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Sapphire 2001: SAP touts five pillars and portals

ORLANDO - SAP is looking to its five pillars strategy and portals in particular as the wave of the future.

In the opening speech at Sapphire Orlando 2001, Hasso Plattner, co-chairman and chief executive officer of the German software giant, discussed the company's five pillars strategy and the promise of portal technology.

The five pillars of SAP's e-business strategy are portals, marketplaces, customer relationship management, supply chain management and product lifecycle management, he said. Product lifecycle management begins the cycle to bring the product to market, which is integrated with the supply chain, which in turn is integrated with customer relationship management to keep customers satisfied, said Plattner.

The portals and marketplaces bring it all together, he said, with the portals allowing customers, partners and employees to access the supply chain information, as well as access other applications that are key to them. It is role-based, meaning that each person who accesses the portal receives the applications they need, he said.

Portals are part of SAP's e-business strategy and allow SAP to integrate their and other applications in one place for easy access via the Web. Portals are Web-based gateways for accessing applications and essential business data and more. The SAP focus for portals is as an interface that leads to underlying applications.

Portals, in the next three to five years, are going to be a technology trend, said Ray Lane, former chief executive officer of Oracle Corp., who made a surprise appearance via satellite at this morning's session.

He said the five pillars focus will only strengthen SAP's product set.

Attendees said portals are important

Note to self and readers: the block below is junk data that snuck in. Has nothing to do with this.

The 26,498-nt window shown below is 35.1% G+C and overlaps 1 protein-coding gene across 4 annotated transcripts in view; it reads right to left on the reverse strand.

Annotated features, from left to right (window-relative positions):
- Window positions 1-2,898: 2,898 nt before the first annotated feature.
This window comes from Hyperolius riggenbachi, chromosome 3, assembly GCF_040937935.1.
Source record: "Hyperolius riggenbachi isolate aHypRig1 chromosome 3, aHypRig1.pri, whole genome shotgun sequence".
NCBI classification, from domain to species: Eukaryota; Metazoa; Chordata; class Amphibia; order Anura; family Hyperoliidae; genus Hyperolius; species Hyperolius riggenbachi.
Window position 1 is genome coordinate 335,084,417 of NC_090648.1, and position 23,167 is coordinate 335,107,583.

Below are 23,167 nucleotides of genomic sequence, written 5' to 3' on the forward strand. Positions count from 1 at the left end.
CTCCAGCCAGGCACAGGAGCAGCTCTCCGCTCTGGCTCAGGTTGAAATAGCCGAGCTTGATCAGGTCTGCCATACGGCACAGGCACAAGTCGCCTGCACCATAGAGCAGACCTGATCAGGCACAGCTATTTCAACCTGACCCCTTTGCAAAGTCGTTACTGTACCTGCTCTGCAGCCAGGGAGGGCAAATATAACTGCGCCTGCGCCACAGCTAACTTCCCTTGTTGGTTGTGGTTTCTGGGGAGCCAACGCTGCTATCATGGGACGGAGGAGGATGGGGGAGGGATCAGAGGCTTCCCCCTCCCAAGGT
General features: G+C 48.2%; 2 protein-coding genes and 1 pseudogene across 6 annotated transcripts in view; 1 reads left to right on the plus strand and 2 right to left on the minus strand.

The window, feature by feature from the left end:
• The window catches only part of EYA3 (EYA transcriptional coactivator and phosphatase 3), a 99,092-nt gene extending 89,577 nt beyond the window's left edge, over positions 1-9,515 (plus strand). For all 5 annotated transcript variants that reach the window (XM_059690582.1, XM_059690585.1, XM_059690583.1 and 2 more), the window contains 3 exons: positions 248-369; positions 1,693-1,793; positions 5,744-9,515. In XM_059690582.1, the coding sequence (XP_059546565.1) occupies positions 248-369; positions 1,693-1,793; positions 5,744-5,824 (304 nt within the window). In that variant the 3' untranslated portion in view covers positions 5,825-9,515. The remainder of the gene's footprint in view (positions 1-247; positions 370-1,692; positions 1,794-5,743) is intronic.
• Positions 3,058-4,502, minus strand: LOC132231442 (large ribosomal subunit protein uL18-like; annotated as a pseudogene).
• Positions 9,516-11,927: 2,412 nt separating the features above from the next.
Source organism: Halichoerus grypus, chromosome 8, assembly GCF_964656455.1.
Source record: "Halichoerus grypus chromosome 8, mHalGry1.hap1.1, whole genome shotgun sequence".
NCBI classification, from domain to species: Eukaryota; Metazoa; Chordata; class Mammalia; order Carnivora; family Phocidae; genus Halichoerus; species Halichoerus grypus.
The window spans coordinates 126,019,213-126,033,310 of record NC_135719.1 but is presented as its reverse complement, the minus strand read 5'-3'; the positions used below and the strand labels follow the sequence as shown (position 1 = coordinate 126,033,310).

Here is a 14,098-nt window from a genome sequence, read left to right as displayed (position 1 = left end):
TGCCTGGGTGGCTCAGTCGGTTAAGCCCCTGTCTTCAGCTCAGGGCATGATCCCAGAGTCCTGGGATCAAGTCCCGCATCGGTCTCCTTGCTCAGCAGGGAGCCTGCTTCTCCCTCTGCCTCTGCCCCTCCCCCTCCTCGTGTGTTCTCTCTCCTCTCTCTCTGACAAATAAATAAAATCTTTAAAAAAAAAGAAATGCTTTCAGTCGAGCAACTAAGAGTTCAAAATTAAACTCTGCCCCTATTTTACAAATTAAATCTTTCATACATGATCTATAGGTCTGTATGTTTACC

Those attending the conference said they were interested in what Plattner had to say about portals.

Barbara Grimes, project manager at International Paper, said for a company that is an SAP customer and ramping up its SAP systems, the portals and the portal capabilities are impressive.

"The ability to have the information at your fingertips allows us to respond to customers in a quicker fashion, which is important to customers," Grimes said.

Sandy Raman, director at Johnson & Johnson, said he was also interested in portals.

Open architecture placed on portals is especially important, Raman said. The Internet has made the information circle regarding products and shipments larger, and many of a company's customers are Internet-savvy, he said. Portals and marketplaces allow better access to systems.

"Portals and marketplaces are the way of the future," Raman said.

Compaq Computer Corp. chief executive officer Mike Cappellas said today's portals, especially those from SAP, are the fourth tier in architecture. Part of having a mobile workforce is to be able to access anything, anytime, he said while demonstrating via a Web browser and an iPaq handheld computer. The portals allow employees, customers and partners to access the information with an ordinary browser on the front end, he said.


Portal technology is explained at this Best SAP Web Links site: portals

For complete searchSAP coverage of Sapphire 2001 Orlando visit: Sapphire 2001

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